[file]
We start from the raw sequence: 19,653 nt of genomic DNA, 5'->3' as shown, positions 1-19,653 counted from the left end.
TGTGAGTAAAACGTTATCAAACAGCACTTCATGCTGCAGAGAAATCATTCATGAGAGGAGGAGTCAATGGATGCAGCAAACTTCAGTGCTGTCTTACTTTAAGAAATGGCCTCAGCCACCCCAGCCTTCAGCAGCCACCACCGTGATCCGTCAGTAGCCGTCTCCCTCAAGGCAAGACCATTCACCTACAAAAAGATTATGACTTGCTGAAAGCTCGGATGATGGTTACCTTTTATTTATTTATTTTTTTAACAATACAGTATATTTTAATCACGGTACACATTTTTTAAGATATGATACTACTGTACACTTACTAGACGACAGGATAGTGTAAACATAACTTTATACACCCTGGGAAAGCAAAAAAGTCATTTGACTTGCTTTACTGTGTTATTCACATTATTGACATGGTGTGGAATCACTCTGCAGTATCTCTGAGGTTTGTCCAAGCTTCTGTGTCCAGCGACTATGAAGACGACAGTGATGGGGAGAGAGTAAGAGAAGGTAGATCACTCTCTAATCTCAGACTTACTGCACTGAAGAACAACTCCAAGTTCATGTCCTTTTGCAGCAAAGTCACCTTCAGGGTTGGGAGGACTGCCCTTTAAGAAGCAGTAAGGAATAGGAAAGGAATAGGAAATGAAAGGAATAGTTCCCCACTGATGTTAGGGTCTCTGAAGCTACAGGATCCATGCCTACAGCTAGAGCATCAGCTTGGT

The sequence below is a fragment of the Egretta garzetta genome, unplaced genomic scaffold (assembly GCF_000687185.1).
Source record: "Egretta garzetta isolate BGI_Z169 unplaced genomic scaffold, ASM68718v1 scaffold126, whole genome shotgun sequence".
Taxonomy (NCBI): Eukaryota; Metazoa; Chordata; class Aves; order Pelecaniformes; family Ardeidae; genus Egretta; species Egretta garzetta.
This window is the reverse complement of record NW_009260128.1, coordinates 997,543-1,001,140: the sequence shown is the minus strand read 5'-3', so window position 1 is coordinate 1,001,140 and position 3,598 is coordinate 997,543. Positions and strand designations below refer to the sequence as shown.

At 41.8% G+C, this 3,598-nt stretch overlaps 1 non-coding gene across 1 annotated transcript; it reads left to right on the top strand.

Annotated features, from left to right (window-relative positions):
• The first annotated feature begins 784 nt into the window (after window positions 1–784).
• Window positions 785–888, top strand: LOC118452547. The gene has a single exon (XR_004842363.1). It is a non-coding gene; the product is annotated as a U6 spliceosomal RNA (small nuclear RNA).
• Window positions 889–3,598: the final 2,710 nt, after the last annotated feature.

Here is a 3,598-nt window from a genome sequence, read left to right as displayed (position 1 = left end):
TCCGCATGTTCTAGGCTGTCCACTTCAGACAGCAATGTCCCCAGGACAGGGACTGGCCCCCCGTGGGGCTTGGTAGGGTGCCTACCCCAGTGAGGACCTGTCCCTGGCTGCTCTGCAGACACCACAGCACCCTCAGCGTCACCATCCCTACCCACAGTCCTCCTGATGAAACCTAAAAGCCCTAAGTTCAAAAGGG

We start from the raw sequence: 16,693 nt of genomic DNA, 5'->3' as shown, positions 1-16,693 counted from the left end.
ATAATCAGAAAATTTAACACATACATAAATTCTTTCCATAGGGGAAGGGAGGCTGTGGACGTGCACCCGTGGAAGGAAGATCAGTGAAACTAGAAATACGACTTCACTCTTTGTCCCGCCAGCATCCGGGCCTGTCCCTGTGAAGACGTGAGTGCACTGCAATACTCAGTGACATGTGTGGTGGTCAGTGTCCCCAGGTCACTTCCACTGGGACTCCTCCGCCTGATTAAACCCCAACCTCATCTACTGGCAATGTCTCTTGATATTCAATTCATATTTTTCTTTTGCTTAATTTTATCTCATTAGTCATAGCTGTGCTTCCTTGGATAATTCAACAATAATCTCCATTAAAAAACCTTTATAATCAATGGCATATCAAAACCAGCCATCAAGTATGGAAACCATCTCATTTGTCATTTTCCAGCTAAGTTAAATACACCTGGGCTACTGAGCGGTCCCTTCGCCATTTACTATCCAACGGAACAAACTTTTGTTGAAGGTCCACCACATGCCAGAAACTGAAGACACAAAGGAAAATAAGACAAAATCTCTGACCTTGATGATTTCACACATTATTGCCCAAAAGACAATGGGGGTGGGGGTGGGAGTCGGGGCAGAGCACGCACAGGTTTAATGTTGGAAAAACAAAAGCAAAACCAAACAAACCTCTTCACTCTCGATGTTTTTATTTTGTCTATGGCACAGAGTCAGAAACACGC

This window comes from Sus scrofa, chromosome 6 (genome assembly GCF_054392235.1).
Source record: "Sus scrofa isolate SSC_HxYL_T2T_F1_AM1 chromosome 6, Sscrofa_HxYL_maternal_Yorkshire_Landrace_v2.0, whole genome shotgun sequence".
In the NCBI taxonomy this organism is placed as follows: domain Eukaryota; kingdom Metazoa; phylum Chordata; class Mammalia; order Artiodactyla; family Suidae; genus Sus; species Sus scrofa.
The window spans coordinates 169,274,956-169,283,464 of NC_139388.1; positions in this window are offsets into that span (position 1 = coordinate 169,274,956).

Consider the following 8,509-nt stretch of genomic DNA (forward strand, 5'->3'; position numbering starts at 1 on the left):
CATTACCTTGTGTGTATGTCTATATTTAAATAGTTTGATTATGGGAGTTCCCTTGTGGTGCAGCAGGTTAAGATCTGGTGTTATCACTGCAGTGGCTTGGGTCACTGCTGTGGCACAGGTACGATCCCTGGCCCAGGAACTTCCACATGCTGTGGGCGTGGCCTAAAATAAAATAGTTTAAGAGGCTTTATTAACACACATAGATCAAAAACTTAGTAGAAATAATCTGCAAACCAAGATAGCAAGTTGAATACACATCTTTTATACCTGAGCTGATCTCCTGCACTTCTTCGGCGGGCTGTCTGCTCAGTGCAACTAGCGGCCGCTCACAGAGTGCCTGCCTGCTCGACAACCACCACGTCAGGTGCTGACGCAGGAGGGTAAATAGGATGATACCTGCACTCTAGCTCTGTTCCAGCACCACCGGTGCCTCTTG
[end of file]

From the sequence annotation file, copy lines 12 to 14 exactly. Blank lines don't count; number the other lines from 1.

Here is a 3,598-nt window from a genome sequence, read left to right as displayed (position 1 = left end):
TCCGCATGTTCTAGGCTGTCCACTTCAGACAGCAATGTCCCCAGGACAGGGACTGGCCCCCCGTGGGGCTTGGTAGGGTGCCTACCCCAGTGAGGACCTGTCCCTGGCTGCTCTGCAGACACCACAGCACCCTCAGCGTCACCATCCCTACCCACAGTCCTCCTGATGAAACCTAAAAGCCCTAAGTTCAAAAGGG

We start from the raw sequence: 16,693 nt of genomic DNA, 5'->3' as shown, positions 1-16,693 counted from the left end.